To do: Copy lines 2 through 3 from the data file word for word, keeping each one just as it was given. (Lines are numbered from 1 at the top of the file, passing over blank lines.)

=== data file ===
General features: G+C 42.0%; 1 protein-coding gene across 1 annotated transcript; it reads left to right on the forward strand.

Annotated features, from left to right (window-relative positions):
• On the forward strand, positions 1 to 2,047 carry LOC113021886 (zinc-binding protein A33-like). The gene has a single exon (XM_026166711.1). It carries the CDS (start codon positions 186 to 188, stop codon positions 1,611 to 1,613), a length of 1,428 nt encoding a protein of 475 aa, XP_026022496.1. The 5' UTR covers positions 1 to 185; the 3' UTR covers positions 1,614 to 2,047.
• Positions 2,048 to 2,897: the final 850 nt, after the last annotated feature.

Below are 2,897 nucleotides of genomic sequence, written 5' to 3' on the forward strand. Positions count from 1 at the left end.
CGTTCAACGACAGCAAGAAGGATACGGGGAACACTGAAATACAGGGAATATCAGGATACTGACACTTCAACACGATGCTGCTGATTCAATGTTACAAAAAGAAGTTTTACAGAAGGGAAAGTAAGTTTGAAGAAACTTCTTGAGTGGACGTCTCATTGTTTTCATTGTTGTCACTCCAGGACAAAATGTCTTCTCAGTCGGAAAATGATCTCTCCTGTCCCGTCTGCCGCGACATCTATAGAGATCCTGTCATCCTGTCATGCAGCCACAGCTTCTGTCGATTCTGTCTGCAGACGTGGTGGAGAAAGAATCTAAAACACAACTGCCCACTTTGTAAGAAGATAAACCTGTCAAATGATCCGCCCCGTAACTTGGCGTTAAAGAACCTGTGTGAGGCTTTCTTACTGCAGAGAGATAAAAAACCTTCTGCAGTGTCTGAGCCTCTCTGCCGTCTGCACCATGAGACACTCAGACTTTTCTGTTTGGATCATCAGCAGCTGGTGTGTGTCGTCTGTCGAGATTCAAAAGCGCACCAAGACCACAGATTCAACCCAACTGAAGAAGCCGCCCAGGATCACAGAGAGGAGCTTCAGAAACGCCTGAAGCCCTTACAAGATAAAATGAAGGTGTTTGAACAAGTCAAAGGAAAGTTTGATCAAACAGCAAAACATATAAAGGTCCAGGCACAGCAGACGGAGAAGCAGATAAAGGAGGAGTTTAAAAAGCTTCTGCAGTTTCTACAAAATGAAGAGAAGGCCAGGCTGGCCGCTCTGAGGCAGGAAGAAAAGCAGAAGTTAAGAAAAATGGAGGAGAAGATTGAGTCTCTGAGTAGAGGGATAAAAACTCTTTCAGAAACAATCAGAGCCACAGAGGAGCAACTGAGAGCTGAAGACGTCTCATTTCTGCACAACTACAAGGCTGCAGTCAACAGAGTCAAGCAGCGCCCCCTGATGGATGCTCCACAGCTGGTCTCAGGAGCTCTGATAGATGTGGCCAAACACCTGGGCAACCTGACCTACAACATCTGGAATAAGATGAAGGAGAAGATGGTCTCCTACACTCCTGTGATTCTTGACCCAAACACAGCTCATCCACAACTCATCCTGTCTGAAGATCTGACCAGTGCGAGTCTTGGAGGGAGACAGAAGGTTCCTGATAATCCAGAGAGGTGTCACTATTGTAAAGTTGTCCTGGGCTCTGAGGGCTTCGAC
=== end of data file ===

Annotated features, from left to right (window-relative positions):
• On the forward strand, positions 1 to 2,047 carry LOC113021886 (zinc-binding protein A33-like). The gene has a single exon (XM_026166711.1). It carries the CDS (start codon positions 186 to 188, stop codon positions 1,611 to 1,613), a length of 1,428 nt encoding a protein of 475 aa, XP_026022496.1. The 5' UTR covers positions 1 to 185; the 3' UTR covers positions 1,614 to 2,047.